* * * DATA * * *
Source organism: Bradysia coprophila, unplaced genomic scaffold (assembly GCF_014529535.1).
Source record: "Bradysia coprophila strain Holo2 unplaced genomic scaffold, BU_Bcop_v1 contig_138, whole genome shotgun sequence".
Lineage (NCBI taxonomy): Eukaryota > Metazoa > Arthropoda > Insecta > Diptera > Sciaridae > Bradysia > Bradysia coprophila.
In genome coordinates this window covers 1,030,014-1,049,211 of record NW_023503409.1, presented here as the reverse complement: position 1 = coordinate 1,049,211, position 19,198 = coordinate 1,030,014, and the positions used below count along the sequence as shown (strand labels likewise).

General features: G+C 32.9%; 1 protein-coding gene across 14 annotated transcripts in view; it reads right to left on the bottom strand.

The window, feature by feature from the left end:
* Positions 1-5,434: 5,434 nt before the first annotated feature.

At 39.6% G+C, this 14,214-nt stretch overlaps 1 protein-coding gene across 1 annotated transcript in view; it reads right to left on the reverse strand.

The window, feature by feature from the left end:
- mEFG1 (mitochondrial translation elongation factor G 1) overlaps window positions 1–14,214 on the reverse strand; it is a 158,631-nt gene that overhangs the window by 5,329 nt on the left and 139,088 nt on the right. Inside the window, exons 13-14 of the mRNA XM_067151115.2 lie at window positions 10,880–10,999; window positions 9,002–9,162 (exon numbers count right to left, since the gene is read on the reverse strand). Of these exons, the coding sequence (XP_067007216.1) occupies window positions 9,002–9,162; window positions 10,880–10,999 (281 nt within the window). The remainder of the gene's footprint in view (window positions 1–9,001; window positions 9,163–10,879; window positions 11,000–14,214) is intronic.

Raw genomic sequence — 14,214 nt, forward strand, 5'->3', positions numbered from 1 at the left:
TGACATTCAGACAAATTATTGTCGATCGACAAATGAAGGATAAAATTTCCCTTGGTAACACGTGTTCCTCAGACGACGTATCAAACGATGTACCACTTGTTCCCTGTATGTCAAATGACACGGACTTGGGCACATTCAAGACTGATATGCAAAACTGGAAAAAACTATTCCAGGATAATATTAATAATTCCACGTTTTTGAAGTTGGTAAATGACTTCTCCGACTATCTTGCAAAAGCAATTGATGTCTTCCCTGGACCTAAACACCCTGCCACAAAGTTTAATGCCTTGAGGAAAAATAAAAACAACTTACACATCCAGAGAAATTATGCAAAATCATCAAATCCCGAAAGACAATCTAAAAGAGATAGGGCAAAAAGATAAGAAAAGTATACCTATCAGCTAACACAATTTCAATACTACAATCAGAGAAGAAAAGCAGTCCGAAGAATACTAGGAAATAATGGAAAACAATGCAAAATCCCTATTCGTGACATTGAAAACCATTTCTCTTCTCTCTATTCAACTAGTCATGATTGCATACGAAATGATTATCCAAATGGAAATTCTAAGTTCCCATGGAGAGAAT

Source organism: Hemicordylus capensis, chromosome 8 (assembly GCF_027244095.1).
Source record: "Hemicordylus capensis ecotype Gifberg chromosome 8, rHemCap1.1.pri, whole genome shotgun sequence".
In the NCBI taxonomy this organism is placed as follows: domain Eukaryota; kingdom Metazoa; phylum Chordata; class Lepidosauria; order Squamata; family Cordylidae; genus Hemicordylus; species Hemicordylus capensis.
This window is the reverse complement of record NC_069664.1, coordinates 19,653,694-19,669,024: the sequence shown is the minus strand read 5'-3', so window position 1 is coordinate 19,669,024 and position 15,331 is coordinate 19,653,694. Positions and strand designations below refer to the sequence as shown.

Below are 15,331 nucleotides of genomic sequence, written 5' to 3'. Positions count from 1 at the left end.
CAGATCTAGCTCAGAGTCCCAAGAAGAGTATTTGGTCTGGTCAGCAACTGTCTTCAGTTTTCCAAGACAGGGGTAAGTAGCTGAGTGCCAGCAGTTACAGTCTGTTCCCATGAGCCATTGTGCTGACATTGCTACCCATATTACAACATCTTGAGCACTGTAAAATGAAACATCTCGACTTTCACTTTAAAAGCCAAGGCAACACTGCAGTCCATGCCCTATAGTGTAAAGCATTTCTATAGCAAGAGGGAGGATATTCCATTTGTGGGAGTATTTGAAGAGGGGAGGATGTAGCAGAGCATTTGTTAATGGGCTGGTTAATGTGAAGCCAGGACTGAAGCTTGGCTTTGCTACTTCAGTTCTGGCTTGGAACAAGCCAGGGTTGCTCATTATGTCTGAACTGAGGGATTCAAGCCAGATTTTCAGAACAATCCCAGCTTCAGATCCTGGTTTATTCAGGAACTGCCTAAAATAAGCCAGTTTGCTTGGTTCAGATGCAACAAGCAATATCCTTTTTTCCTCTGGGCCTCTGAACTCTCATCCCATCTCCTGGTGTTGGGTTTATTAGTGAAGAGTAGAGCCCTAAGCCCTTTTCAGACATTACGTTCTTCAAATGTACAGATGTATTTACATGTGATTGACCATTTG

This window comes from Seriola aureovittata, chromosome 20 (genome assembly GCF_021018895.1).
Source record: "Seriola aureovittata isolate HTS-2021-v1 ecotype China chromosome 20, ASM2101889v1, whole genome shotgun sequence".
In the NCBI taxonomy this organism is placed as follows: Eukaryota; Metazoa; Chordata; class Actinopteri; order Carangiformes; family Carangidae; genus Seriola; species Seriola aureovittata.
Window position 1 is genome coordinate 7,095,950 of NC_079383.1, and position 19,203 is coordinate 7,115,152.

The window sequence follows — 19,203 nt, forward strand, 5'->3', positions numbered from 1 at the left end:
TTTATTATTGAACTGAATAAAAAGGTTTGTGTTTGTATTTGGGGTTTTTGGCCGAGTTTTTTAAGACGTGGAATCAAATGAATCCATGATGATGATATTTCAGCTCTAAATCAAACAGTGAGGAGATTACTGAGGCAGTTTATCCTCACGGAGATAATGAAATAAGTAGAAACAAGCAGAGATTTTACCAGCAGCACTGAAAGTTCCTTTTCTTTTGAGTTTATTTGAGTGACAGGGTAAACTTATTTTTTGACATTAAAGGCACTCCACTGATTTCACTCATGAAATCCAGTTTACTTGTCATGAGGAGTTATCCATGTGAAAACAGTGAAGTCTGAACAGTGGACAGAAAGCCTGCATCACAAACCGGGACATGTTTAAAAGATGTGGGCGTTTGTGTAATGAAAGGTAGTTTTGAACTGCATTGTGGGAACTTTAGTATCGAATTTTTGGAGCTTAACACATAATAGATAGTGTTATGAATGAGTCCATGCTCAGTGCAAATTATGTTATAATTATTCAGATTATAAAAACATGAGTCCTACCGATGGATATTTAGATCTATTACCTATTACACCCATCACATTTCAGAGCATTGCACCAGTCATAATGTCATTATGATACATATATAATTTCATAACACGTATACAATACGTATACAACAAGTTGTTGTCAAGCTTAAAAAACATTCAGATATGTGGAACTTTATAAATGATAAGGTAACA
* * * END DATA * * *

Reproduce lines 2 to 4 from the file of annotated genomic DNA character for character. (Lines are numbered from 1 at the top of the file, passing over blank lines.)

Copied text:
Source record: "Bradysia coprophila strain Holo2 unplaced genomic scaffold, BU_Bcop_v1 contig_138, whole genome shotgun sequence".
Lineage (NCBI taxonomy): Eukaryota > Metazoa > Arthropoda > Insecta > Diptera > Sciaridae > Bradysia > Bradysia coprophila.
In genome coordinates this window covers 1,030,014-1,049,211 of record NW_023503409.1, presented here as the reverse complement: position 1 = coordinate 1,049,211, position 19,198 = coordinate 1,030,014, and the positions used below count along the sequence as shown (strand labels likewise).